Castries, St Lucia — Saint Lucia’s internet users can look forward to better connectivity and faster speeds between local internet service providers (ISPs).
Digicel signed a memorandum of understanding on April 2, agreeing to become the newest member of the Saint Lucia internet exchange (SLiX). Digicel joined its competitors FLOW and LIME, founding members of SLiX, in an initiative designed to improve the reliability of the internet in St Lucia.
The three ISPs met last March at the ministry of public service, information and broadcasting to discuss the possibility of Digicel joining the local internet exchange. That meeting ended with a unanimous vote, clearing the way for Saint Lucia to become the first Caribbean territory where Digicel is participating in a local IXP.
With the three telecommunications companies peering at SLiX, their networks will interconnect directly, rather than through a third party in a foreign territory.
That translates to faster connectivity for customers, and lower operating costs to the internet service providers, explained Christopher Roberts, project coordinator for the Caribbean Regional Communications Infrastructure Programme (CARCIP) in Saint Lucia.
“Without a local IXP, for example, an email sent from a customer on one St Lucian ISP to a customer of another St Lucian ISP would have to travel all the way to an IXP in the USA before returning to Saint Lucia. The involvement of that facility in the USA is expensive, could result in delays, and could result in someone or some foreign government inspecting your data,” Roberts said.
“With the implementation of the SLiX, that data now travels from a local sender to a local recipient without ever having to leave Saint Lucia. The benefits are faster delivery times and reduced cost, because that unnecessarily longer trip has now been eliminated,” he noted.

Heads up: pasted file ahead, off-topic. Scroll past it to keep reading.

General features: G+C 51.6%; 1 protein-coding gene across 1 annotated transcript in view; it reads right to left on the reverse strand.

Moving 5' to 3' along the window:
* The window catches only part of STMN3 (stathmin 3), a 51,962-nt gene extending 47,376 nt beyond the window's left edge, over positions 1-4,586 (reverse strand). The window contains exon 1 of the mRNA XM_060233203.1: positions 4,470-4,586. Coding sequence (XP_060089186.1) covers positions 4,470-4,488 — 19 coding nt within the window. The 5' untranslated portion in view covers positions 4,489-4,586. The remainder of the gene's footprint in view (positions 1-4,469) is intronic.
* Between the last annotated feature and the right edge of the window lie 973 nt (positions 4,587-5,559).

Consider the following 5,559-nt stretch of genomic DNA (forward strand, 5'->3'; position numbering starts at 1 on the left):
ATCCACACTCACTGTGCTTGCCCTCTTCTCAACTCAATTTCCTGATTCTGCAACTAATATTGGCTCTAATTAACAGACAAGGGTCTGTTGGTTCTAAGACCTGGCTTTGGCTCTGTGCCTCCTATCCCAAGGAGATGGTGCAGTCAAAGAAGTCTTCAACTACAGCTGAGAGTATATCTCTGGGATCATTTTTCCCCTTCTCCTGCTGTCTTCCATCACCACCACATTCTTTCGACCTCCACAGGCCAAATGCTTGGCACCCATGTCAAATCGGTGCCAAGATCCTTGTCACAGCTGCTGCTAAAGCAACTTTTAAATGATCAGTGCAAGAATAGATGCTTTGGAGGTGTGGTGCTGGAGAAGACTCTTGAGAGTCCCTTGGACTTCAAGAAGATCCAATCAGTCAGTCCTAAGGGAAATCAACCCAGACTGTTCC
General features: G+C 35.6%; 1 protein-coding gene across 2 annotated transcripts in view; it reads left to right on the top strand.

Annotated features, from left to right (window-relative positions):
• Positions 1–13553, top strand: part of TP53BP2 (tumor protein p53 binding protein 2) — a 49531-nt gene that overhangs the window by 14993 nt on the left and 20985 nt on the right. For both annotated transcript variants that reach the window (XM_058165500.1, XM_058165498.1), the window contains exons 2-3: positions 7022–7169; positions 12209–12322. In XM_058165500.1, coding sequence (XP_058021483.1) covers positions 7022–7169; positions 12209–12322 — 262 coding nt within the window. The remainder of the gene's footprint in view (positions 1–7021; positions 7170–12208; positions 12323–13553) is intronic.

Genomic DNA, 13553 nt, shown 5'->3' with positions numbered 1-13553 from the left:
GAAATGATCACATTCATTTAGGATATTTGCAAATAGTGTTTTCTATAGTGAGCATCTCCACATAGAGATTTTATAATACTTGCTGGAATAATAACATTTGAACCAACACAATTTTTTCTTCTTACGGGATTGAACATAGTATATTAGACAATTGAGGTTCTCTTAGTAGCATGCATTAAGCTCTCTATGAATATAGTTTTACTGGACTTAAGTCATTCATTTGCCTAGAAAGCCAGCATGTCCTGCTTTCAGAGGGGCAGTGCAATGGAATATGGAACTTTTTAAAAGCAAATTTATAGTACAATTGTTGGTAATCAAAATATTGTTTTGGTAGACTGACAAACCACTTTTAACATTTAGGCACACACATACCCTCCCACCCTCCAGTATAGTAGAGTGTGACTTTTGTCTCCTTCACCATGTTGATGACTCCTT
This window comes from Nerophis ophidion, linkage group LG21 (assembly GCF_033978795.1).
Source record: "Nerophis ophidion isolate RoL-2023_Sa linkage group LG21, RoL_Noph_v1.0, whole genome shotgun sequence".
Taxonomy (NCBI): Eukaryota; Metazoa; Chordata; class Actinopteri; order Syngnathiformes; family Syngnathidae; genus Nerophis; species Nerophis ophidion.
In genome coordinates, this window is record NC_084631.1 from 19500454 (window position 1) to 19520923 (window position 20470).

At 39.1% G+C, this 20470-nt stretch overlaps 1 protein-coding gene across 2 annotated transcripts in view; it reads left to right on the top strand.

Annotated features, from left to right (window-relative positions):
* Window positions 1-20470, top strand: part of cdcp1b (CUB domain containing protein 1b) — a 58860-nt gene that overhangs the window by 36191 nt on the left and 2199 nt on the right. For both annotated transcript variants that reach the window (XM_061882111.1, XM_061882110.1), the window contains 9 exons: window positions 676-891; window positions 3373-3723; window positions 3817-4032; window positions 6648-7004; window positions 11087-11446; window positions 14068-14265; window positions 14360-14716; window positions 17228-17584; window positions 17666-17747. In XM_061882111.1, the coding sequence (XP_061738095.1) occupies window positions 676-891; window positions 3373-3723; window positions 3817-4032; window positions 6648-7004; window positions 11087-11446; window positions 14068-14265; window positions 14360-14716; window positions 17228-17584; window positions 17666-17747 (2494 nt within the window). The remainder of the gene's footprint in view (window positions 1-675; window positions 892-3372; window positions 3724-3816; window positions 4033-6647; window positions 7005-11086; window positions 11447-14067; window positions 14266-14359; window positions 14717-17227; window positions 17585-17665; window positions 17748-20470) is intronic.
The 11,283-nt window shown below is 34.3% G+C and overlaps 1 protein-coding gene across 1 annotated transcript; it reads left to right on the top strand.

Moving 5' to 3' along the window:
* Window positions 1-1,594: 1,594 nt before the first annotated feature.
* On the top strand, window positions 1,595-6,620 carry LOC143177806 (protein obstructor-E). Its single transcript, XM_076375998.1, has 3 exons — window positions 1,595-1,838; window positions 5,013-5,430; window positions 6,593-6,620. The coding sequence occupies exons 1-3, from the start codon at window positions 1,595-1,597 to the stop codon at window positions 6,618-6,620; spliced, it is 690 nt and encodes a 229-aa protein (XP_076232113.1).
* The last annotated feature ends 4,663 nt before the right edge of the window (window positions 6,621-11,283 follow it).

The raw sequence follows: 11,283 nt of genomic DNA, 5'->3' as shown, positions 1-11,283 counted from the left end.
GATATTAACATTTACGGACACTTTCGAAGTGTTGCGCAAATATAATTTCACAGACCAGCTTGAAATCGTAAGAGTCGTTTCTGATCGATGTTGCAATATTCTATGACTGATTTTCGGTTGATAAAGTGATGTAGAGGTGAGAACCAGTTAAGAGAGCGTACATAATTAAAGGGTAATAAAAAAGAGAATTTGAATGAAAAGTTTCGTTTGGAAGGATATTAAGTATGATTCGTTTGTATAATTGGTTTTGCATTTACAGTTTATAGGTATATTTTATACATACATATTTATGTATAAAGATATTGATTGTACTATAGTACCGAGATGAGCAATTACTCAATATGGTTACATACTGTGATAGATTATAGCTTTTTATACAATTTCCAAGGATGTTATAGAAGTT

SLiX was launched in February 2014, with support from Packet Clearing House (PCH), the world’s leading implementation of internet exchange points or IXPs.
Bevil Wooding, internet strategist with PCH, said, “Given the consolidation currently being witnessed in the Caribbean telecom sector, Digicel’s participation in SLiX is an important milestone for the region. It proves that competitors in the space can collaborate on areas of mutual benefit for their business and their customers. SLiX is already one of the fastest growing IXPs in the region, and Digicel’s inclusion will only help make it even better for local internet users.”
The growth of the SLiX is part of the wider ongoing effort by the Saint Lucia government to support the internet-based economic growth, under the umbrella of CARCIP. Funded by the International Development Association of the World Bank and coordinated by the Caribbean Telecommunications Union, CARCIP seeks to help governments and private sector to harmonise the development of critical telecommunications infrastructure across three participating Eastern Caribbean countries — Saint Lucia, Grenada, and St Vincent and the Grenadines.
The SLiX implementation was also supported by the engineers from the Caribbean Network Operators Group (CaribNOG), which will host its next regional meeting in Saint Lucia at the end of April, to continue its work in training network engineers to support IXPs and other critical internet infrastructure.
Stephen Lee, a founding member of CaribNOG, said, “It is good to see ISPs in the region supporting local traffic exchange through IXPs. CaribNOG has been working with PCH to support IXP proliferation across the region and those efforts are now bearing fruit.”
The Saint Lucia exchange is one of nine IXPs in the Caribbean. Other active IXPS are located in Barbados, Curacao, Grenada, Haiti, Jamaica, St Maarten, St Vincent and the Grenadines, and Trinidad and Tobago. Belize and St Kitts and Nevis are expected to be the next countries to establish IXPs soon.
The upcoming Caribbean Peering and Interconnection Forum will bring all the region’s IXPs together to share experience and forge new relationships with international content providers. That meeting takes place in Barbados in May.